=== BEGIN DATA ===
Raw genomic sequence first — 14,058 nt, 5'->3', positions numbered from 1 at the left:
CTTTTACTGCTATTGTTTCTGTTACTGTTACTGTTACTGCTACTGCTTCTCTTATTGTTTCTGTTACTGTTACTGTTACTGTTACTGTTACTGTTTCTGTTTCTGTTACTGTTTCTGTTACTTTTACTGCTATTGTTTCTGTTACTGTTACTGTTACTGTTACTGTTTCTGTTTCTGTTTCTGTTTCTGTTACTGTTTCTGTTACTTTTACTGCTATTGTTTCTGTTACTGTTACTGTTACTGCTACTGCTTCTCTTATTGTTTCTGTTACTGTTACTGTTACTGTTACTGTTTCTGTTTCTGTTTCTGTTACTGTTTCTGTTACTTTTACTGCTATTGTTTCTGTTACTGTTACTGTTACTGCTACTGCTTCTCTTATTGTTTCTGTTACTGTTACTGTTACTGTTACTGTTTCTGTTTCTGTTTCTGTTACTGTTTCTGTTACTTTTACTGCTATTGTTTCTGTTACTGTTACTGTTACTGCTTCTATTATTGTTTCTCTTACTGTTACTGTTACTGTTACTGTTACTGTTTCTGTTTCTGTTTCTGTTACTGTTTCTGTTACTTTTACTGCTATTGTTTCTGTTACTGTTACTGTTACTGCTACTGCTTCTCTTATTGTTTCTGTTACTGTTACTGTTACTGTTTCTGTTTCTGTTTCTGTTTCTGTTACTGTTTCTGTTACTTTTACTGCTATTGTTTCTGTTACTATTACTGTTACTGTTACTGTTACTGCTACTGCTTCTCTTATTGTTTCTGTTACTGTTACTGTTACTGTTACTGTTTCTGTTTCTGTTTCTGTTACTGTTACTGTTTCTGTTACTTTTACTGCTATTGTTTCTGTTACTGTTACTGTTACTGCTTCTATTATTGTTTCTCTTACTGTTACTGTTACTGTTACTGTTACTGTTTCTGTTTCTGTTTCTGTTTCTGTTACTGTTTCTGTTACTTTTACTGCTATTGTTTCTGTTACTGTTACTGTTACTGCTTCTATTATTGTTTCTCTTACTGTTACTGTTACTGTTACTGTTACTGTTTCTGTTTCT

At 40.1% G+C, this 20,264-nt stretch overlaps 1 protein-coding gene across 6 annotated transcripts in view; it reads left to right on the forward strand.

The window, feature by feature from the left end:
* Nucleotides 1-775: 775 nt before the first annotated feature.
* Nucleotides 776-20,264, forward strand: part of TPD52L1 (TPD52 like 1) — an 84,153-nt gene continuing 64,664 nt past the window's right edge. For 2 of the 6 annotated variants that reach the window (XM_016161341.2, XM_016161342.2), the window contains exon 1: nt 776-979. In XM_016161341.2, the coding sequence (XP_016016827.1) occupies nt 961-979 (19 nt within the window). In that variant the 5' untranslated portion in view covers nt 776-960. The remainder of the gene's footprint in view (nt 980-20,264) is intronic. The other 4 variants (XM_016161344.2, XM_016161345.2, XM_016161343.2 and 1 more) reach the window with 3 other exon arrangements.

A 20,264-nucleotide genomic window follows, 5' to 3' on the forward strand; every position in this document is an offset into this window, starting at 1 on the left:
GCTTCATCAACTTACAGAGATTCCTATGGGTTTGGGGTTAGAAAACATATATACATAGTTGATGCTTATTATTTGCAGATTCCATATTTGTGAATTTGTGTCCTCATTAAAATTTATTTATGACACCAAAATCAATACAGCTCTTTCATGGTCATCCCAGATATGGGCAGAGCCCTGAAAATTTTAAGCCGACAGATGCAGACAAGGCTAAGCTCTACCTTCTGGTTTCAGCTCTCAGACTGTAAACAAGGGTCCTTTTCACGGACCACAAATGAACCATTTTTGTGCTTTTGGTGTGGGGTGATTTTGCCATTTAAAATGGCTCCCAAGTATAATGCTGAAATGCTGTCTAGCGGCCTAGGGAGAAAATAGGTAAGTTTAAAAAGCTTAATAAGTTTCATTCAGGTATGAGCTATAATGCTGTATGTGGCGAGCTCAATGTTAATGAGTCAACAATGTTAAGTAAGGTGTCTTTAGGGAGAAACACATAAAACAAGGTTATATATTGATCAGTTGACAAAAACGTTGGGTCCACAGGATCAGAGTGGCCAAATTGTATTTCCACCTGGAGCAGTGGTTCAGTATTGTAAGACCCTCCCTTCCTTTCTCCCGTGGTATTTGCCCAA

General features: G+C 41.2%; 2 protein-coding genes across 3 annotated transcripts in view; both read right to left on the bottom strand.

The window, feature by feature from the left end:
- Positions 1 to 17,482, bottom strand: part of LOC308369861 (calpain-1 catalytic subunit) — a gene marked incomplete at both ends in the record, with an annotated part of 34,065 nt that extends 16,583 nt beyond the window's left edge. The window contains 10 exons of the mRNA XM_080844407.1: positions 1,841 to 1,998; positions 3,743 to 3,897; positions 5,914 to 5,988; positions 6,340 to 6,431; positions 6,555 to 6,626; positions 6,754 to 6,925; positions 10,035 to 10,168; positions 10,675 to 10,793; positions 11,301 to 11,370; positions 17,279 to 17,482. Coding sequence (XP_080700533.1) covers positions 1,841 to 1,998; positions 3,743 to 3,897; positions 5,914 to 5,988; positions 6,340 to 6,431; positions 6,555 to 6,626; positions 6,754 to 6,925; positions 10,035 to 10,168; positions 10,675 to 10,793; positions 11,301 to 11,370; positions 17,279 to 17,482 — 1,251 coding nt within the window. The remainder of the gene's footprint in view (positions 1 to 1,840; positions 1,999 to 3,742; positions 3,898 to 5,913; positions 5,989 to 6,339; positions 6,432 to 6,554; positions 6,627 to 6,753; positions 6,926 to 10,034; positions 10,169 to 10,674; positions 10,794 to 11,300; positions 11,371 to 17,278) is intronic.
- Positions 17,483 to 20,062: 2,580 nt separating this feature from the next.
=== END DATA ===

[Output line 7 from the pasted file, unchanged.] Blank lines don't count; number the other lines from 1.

A 20,264-nucleotide genomic window follows, 5' to 3' on the forward strand; every position in this document is an offset into this window, starting at 1 on the left: